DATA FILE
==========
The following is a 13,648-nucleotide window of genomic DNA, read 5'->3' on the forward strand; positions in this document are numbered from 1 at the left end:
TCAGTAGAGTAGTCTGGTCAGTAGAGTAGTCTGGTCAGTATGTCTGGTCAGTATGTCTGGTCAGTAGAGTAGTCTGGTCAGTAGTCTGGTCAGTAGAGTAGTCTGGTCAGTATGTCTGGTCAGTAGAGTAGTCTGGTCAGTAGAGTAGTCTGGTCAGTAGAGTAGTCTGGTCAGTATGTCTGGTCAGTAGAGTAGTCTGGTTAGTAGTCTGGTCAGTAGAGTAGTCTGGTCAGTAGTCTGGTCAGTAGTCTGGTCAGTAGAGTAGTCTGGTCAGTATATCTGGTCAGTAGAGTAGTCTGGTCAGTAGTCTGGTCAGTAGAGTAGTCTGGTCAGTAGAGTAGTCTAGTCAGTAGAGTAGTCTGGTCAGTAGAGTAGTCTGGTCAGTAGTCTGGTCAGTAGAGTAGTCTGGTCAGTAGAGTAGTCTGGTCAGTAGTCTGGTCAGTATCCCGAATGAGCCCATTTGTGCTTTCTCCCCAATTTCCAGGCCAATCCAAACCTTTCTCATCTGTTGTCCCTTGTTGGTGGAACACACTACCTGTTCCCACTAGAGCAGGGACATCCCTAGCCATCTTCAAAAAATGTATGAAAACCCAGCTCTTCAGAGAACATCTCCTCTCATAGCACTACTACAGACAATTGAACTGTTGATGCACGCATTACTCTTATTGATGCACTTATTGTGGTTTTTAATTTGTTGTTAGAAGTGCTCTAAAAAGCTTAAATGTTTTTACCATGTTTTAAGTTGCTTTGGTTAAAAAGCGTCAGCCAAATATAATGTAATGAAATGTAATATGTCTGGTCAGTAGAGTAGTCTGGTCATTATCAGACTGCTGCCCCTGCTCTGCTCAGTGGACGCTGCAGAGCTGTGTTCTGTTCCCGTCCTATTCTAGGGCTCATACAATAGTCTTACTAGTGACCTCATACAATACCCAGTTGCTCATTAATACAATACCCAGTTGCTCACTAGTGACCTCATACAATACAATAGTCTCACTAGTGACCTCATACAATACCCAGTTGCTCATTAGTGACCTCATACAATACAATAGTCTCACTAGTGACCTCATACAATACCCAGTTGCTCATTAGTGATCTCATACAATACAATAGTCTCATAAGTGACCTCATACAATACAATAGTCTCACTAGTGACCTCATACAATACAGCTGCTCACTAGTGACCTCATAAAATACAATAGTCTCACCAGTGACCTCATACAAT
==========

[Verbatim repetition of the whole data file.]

The following is a 13,648-nucleotide window of genomic DNA, read 5'->3' on the forward strand; positions in this document are numbered from 1 at the left end:
TCAGTAGAGTAGTCTGGTCAGTAGAGTAGTCTGGTCAGTATGTCTGGTCAGTATGTCTGGTCAGTAGAGTAGTCTGGTCAGTAGTCTGGTCAGTAGAGTAGTCTGGTCAGTATGTCTGGTCAGTAGAGTAGTCTGGTCAGTAGAGTAGTCTGGTCAGTAGAGTAGTCTGGTCAGTATGTCTGGTCAGTAGAGTAGTCTGGTTAGTAGTCTGGTCAGTAGAGTAGTCTGGTCAGTAGTCTGGTCAGTAGTCTGGTCAGTAGAGTAGTCTGGTCAGTATATCTGGTCAGTAGAGTAGTCTGGTCAGTAGTCTGGTCAGTAGAGTAGTCTGGTCAGTAGAGTAGTCTAGTCAGTAGAGTAGTCTGGTCAGTAGAGTAGTCTGGTCAGTAGTCTGGTCAGTAGAGTAGTCTGGTCAGTAGAGTAGTCTGGTCAGTAGTCTGGTCAGTATCCCGAATGAGCCCATTTGTGCTTTCTCCCCAATTTCCAGGCCAATCCAAACCTTTCTCATCTGTTGTCCCTTGTTGGTGGAACACACTACCTGTTCCCACTAGAGCAGGGACATCCCTAGCCATCTTCAAAAAATGTATGAAAACCCAGCTCTTCAGAGAACATCTCCTCTCATAGCACTACTACAGACAATTGAACTGTTGATGCACGCATTACTCTTATTGATGCACTTATTGTGGTTTTTAATTTGTTGTTAGAAGTGCTCTAAAAAGCTTAAATGTTTTTACCATGTTTTAAGTTGCTTTGGTTAAAAAGCGTCAGCCAAATATAATGTAATGAAATGTAATATGTCTGGTCAGTAGAGTAGTCTGGTCATTATCAGACTGCTGCCCCTGCTCTGCTCAGTGGACGCTGCAGAGCTGTGTTCTGTTCCCGTCCTATTCTAGGGCTCATACAATAGTCTTACTAGTGACCTCATACAATACCCAGTTGCTCATTAATACAATACCCAGTTGCTCACTAGTGACCTCATACAATACAATAGTCTCACTAGTGACCTCATACAATACCCAGTTGCTCATTAGTGACCTCATACAATACAATAGTCTCACTAGTGACCTCATACAATACCCAGTTGCTCATTAGTGATCTCATACAATACAATAGTCTCATAAGTGACCTCATACAATACAATAGTCTCACTAGTGACCTCATACAATACAGCTGCTCACTAGTGACCTCATAAAATACAATAGTCTCACCAGTGACCTCATACAAT